Containerization on the Great Lakes: Why It Declined

The minimum mileage route between the largest ports of Europe and many major Great Lakes cities is the all water route utilizing the St Lawrence. Stated directly, if one takes a globe, sticks a pin in Rotterdam/Antwerp and a second pin in Toronto or Cleveland, and connects the pins with a string, then one discovers that the string extends along the St Lawrence Seaway. This route though, is highly underutilized for commerce. In fact, the only scheduled service existing on this route today was begun in 2014 by the Dutch operator, Spliethoff Group. During 2014, the Spliethoff service operated monthly between Cleveland and Antwerp, moving a combination of breakbulk, project cargo, and containers. During the 2 015 season, the service will increase to biweekly. The lack of Great Lakes commerce is puzzling because many scheduled services operated on the Great Lakes between the 1930s and 1980s, but all of them died out. This paper investigates the reasons that these services (particularly for containers) ended, with a view toward determining if conditions are favorable for a near term revival. This paper begins with a discussion of the history of containers on the Great Lakes. Next will be a general discussion of why the Great Lakes business declined. Next, a special case -- the growth and decline of Manchester Liners, the primary Great Lakes container carrier -- will be examined. The paper concludes with a short discussion of the importance of this issue.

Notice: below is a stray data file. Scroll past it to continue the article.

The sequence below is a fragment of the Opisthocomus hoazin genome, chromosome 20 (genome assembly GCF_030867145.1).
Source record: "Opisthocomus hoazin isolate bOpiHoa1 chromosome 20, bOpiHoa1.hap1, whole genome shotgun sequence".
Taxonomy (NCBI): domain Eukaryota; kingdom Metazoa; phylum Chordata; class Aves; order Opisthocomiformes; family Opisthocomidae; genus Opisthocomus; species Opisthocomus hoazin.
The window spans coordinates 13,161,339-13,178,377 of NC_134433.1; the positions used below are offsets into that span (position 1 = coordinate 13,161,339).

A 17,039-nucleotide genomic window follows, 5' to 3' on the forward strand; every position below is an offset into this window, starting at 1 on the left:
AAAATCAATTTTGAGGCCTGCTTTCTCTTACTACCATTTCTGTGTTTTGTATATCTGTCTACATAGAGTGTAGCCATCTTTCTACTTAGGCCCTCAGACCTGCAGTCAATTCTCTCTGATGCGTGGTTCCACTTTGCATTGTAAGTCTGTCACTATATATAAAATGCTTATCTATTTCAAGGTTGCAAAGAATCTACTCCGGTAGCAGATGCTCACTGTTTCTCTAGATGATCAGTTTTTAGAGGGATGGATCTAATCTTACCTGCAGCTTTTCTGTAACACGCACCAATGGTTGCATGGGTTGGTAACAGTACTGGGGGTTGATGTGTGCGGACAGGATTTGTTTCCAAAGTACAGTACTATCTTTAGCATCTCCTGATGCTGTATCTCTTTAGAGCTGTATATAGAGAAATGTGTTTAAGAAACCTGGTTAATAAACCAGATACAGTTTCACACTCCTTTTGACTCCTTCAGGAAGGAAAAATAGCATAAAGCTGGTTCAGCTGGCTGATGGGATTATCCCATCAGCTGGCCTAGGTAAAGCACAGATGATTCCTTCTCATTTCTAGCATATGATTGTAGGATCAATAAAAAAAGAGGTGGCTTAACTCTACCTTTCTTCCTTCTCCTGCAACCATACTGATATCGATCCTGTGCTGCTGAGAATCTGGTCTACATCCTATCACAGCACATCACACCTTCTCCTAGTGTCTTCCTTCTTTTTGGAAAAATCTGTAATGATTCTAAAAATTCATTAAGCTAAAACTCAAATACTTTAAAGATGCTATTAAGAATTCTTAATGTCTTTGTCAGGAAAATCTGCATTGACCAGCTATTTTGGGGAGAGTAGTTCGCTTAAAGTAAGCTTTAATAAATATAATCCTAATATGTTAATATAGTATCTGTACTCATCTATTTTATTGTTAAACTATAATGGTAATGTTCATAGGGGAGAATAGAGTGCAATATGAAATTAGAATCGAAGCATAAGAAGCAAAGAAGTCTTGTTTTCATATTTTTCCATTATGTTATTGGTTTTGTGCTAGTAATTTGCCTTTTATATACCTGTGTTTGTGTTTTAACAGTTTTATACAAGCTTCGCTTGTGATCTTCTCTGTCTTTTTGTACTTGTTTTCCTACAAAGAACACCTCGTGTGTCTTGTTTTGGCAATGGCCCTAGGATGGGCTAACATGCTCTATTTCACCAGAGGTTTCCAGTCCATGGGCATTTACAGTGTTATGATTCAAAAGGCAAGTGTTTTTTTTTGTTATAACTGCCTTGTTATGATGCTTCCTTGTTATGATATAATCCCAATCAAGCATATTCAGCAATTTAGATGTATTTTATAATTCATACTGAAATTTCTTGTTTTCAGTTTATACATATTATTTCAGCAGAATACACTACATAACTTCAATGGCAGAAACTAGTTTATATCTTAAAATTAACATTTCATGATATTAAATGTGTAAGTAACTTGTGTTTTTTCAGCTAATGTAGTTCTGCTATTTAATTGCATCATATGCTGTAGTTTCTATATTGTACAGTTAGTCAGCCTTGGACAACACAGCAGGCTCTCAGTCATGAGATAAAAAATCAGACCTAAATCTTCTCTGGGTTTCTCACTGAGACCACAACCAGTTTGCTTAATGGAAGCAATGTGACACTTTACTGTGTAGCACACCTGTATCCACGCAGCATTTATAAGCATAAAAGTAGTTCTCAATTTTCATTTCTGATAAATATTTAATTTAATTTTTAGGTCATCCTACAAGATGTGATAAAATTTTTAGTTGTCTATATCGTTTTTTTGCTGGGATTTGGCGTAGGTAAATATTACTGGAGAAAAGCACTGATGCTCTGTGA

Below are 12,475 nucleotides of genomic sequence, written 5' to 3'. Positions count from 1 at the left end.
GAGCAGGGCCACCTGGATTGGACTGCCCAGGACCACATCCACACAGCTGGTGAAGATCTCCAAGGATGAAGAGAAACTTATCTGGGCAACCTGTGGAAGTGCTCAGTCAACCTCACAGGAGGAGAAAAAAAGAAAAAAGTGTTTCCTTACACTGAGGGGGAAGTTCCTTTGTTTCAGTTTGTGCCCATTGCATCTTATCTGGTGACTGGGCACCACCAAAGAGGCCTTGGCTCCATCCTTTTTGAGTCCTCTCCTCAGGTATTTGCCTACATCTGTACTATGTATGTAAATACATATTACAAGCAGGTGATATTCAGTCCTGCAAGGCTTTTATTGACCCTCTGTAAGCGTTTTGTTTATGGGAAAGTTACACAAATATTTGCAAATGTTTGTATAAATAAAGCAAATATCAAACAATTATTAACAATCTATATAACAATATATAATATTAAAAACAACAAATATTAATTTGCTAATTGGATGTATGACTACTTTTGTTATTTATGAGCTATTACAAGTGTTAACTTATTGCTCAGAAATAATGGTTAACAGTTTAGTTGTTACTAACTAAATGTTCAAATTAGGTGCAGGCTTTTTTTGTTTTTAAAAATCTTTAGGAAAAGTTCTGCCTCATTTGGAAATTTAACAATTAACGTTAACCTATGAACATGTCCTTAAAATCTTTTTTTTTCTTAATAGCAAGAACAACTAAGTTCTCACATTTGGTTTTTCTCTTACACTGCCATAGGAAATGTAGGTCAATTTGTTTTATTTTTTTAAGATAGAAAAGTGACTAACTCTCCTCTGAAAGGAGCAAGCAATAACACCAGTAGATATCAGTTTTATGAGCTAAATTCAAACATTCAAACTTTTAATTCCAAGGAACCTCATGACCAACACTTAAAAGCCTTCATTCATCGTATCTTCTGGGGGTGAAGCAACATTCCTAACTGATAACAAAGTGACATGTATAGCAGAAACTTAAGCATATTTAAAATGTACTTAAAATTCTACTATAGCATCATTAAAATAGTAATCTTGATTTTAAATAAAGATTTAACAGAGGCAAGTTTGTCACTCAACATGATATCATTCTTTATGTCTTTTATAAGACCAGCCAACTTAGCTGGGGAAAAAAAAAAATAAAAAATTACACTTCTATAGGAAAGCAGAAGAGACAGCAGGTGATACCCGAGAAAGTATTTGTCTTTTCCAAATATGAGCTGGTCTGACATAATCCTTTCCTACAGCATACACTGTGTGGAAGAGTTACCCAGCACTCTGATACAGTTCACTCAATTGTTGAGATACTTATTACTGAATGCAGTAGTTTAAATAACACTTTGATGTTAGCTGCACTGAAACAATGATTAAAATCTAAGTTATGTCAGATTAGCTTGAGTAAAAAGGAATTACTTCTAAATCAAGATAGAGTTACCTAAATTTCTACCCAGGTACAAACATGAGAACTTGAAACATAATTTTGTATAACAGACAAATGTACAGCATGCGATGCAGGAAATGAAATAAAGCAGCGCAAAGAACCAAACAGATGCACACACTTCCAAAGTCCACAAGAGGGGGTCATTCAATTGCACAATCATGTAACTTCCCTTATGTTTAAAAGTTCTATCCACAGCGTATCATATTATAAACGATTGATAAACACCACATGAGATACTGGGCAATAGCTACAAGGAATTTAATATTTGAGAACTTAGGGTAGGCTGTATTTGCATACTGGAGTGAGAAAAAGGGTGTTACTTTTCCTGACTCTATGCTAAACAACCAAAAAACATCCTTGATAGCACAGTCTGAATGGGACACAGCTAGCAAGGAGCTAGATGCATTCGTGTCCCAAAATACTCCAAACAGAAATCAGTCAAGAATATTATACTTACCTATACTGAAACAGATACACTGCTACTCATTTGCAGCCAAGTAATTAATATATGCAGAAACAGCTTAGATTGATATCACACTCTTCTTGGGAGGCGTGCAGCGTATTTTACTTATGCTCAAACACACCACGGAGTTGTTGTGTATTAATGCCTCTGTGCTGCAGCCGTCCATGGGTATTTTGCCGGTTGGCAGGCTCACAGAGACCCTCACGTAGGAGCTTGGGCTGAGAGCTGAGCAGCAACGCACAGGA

• English

Media Info

  • Media Type: Web
  • Pagination: 1 PDF file, 154 KB, 6p.
  • Monograph Title: Canadian Transportation Research Forum 50th Annual Conference - Another 50 Years: Where to From Here?//Un autre 50 ans : qu'en est-il à partir de maintenant? Montreal, Quebec, May 24-26, 2015

Subject/Index Terms

Filing Info

  • Accession Number: 01605048
  • Record Type: Publication
  • Source Agency: Transportation Association of Canada (TAC)
  • Files: ITRD, TAC
  • Created Date: Jul 26 2016 5:05PM